Earlier this week, Apple CEO Tim Cook and several other Apple executives testified before a Senate subcommittee about Apple’s fabled tax-avoidance strategies, telling a group of senators how they save billions of dollars a year in taxes through some creative accounting maneuvers involving Irish subsidiaries and profit-sharing arrangements designed to funnel profits to the places where they’ll be taxed the least.
Lots of people quickly seized on the Apple hearings to argue that the corporate income tax — the tax Apple works so hard to avoid paying — should be abolished entirely. This isn’t surprising. The corporate income tax provides a relatively small slice of the nation’s tax revenues (10 percent in 2012), but it is one of the most controversial parts of the tax code, and calling for its abolition is a perennial hobby of econo-bloggers and fiscal conservatives. Megan McArdle has said that the corporate income tax “may be the stupidest tax we have.” Matt Yglesias doesn’t like it; Ezra Klein says he’s “sympathetic” to those who want to get rid of it; Evan Soltas suggests replacing it with a carbon tax. And the Wall Street Journal editorial page devoted yesterday’s column to declaring the corporate income tax a “genuine outrage.”
Why does everyone hate the corporate income tax? Well, broadly speaking, conservatives hate it because it punishes job-creators and because it makes America a less friendly place for business. Progressive econ wonks hate it because it’s an inefficient tax that ends up being borne mostly by the wrong people (middle-class workers, through lower wages, rather than executives) and because it favors huge corporations like Apple —which have fancy accountants, global sales, and the ability to shift their profits around the world to take advantage of tax havens — over other kinds of businesses. Instead of taxing corporate profits, these people say, we should eliminate the corporate income tax and find other ways to tax the owners of capital more directly.
I find some of these arguments convincing. But I’ll offer a partial defense of the corporate income tax, for a few reasons. First is that the corporate income tax is the best mechanism we have for checking the power of multinational corporations operating abroad. Second is that repealing it would put the capital class at an advantage over the wage-earning class when it came to personal tax planning. Third has to do with the political feasibility of replacing the corporate income tax with other kinds of taxes. Let’s take these in turn.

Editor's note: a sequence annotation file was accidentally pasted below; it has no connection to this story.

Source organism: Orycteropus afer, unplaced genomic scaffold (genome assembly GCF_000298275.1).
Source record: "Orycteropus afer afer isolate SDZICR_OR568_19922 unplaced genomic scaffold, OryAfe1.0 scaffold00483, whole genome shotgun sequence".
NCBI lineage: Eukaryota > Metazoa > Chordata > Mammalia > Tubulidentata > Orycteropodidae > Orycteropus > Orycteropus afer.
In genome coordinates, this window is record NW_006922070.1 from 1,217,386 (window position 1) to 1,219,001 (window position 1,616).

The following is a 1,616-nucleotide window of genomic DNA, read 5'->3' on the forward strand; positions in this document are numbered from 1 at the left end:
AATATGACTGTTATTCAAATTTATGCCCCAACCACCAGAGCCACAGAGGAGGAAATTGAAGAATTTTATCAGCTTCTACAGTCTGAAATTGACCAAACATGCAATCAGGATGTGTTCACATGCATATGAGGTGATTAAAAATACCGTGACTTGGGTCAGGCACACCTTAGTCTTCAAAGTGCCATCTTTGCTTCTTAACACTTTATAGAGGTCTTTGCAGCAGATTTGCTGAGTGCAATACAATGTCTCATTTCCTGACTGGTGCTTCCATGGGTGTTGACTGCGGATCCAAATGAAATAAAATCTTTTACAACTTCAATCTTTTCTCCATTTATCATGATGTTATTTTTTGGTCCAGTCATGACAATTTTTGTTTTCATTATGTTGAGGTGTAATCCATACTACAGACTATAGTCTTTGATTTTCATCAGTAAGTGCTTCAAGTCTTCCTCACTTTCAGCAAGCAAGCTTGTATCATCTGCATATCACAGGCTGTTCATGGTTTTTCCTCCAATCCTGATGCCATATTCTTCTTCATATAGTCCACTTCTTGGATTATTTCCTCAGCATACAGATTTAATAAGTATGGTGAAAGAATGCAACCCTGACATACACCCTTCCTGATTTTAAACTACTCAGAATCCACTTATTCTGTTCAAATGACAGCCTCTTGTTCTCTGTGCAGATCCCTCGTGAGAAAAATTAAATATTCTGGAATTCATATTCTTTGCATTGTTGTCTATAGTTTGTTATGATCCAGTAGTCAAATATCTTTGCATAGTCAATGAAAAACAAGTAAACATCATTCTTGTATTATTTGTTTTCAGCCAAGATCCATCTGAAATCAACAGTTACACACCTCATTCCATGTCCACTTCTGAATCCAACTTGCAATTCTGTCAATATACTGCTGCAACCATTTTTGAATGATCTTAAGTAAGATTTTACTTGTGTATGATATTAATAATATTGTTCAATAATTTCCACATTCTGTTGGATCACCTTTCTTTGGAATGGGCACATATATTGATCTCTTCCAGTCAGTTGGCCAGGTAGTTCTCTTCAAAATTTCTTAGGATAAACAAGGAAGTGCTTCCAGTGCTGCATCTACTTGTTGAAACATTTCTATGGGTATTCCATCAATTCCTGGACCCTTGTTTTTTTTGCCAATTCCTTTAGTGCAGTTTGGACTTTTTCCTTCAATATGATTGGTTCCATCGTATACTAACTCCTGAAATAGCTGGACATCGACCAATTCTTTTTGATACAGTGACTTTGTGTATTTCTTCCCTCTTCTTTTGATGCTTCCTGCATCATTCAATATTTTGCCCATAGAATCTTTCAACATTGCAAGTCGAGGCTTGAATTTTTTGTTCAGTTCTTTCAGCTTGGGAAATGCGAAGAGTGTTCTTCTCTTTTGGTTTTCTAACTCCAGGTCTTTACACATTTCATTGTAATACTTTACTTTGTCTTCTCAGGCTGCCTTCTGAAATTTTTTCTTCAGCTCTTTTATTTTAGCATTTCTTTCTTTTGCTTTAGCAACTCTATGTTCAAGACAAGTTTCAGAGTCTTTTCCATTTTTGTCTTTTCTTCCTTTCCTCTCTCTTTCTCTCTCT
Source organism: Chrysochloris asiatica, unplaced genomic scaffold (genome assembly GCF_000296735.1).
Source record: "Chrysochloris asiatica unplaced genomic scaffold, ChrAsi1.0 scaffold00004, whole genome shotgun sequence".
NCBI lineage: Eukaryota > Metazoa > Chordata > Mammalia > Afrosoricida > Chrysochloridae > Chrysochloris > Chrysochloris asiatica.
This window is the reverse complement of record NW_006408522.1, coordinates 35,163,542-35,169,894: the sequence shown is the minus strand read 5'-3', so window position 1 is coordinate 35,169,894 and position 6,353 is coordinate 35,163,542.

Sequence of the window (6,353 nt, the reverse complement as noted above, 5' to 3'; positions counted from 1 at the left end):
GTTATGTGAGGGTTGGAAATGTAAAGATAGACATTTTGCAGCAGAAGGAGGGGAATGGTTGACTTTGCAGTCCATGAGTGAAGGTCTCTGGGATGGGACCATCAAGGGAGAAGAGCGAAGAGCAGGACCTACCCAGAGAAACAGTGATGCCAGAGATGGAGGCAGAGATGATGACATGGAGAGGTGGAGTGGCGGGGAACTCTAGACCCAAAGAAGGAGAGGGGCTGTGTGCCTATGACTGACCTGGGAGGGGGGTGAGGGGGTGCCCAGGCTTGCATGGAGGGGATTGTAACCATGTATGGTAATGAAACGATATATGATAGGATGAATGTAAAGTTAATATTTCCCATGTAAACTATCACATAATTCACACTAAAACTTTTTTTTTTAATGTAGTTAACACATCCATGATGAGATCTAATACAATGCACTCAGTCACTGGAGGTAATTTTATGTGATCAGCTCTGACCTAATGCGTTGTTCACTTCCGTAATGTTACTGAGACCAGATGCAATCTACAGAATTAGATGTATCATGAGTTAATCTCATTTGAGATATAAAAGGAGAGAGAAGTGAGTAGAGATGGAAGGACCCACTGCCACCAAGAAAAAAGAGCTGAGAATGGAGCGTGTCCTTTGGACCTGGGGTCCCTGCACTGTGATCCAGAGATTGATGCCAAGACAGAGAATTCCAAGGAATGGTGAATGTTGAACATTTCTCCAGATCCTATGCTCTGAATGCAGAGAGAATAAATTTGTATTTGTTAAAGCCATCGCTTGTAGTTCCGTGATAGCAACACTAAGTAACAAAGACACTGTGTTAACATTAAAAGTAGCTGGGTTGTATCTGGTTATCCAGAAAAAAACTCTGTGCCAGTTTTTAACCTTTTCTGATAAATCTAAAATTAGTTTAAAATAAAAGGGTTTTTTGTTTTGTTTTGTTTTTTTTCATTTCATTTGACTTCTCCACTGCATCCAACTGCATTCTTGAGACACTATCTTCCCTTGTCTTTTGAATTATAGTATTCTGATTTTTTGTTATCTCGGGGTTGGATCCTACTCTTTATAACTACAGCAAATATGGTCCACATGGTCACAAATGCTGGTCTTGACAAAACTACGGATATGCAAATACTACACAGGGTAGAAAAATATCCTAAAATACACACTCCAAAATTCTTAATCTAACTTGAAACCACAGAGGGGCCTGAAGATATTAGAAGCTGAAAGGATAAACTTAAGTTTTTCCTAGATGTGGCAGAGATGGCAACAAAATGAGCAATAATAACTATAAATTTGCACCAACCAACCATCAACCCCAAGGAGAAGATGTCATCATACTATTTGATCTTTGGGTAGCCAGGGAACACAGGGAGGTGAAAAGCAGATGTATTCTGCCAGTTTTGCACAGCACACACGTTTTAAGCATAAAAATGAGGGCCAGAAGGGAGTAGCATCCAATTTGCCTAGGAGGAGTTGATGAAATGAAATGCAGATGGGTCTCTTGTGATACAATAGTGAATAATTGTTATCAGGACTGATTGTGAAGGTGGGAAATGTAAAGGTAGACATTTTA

First: the checking-power argument. This is best elucidated by University of Michigan professor Reuven S. Avi-Yonah, who wrote the 2004 paper “Corporations, Society and the State: A Defense of the Corporate Tax” [PDF]. Avi-Yonah’s argument is that the corporate income tax, which began as “a regulatory device to limit the power of management,” is the best way a nation can exert regulatory influence over multinational enterprises (MNE) that operate outside its borders.
The rise of MNEs has significantly weakened the regulatory power of the state since MNEs by definition operate across jurisdictions and can set one jurisdiction off against another. Taxation is one vehicle of regulation and an area in which extraterritorial jurisdiction is well established in international law. Therefore, it offers a promising venue to regulate MNEs.
To apply Avi-Yonah’s argument to Apple: If we give up the corporate income tax, we lose the best mechanism we have for imposing any oversight on what Apple does abroad. The reach of most U.S. laws stops at the border, which is why, for example, we can’t make Apple’s Chinese suppliers pay their employees an American minimum wage. But the tax code has longer arms. And through it, we can incentivize Apple to do things we deem good (like pushing its suppliers to increase wages and make factories safer) and penalize it for things that we deem bad (like dodging taxes through complicated shell-games), even if it’s doing those things outside the nation’s physical borders.